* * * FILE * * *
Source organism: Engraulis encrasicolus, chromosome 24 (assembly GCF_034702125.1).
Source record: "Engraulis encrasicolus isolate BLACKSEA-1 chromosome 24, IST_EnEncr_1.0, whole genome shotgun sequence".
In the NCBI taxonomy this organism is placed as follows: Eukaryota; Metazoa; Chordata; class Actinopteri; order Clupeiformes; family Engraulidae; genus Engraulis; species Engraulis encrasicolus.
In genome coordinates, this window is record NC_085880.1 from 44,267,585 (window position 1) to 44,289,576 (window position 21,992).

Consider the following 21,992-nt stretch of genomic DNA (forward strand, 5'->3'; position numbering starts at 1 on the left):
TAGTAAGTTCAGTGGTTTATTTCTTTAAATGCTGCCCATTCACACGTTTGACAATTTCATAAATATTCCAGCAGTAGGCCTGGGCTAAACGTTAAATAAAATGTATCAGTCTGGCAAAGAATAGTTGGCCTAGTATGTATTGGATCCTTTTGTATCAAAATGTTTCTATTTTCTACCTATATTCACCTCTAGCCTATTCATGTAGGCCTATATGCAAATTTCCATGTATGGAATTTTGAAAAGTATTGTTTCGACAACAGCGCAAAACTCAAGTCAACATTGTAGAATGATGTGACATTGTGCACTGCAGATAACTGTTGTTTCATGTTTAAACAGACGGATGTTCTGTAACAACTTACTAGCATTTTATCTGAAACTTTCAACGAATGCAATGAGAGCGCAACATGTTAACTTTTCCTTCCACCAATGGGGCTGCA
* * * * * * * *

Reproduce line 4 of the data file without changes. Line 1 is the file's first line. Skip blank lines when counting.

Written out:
In genome coordinates, this window is record NC_085880.1 from 44,267,585 (window position 1) to 44,289,576 (window position 21,992).